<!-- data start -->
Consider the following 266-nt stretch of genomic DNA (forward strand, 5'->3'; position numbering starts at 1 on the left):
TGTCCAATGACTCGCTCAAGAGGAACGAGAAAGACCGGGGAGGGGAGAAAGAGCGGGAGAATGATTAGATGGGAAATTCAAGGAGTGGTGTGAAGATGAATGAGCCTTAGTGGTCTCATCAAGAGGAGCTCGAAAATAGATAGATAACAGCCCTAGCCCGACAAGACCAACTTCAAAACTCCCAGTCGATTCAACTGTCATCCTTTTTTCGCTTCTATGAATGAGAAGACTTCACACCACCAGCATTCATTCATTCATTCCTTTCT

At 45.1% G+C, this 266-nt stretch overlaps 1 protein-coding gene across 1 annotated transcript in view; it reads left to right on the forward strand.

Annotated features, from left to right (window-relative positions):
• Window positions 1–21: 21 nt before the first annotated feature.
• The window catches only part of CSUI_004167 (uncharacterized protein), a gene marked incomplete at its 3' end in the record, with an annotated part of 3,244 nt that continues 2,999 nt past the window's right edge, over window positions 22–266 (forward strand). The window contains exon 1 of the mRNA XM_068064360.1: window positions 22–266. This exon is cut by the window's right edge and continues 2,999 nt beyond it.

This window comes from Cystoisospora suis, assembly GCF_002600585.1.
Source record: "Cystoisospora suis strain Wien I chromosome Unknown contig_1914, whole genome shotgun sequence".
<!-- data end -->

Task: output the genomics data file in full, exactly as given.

Consider the following 266-nt stretch of genomic DNA (forward strand, 5'->3'; position numbering starts at 1 on the left):
TGTCCAATGACTCGCTCAAGAGGAACGAGAAAGACCGGGGAGGGGAGAAAGAGCGGGAGAATGATTAGATGGGAAATTCAAGGAGTGGTGTGAAGATGAATGAGCCTTAGTGGTCTCATCAAGAGGAGCTCGAAAATAGATAGATAACAGCCCTAGCCCGACAAGACCAACTTCAAAACTCCCAGTCGATTCAACTGTCATCCTTTTTTCGCTTCTATGAATGAGAAGACTTCACACCACCAGCATTCATTCATTCATTCCTTTCT

At 45.1% G+C, this 266-nt stretch overlaps 1 protein-coding gene across 1 annotated transcript in view; it reads left to right on the forward strand.

Annotated features, from left to right (window-relative positions):
• Window positions 1–21: 21 nt before the first annotated feature.
• The window catches only part of CSUI_004167 (uncharacterized protein), a gene marked incomplete at its 3' end in the record, with an annotated part of 3,244 nt that continues 2,999 nt past the window's right edge, over window positions 22–266 (forward strand). The window contains exon 1 of the mRNA XM_068064360.1: window positions 22–266. This exon is cut by the window's right edge and continues 2,999 nt beyond it.

This window comes from Cystoisospora suis, assembly GCF_002600585.1.
Source record: "Cystoisospora suis strain Wien I chromosome Unknown contig_1914, whole genome shotgun sequence".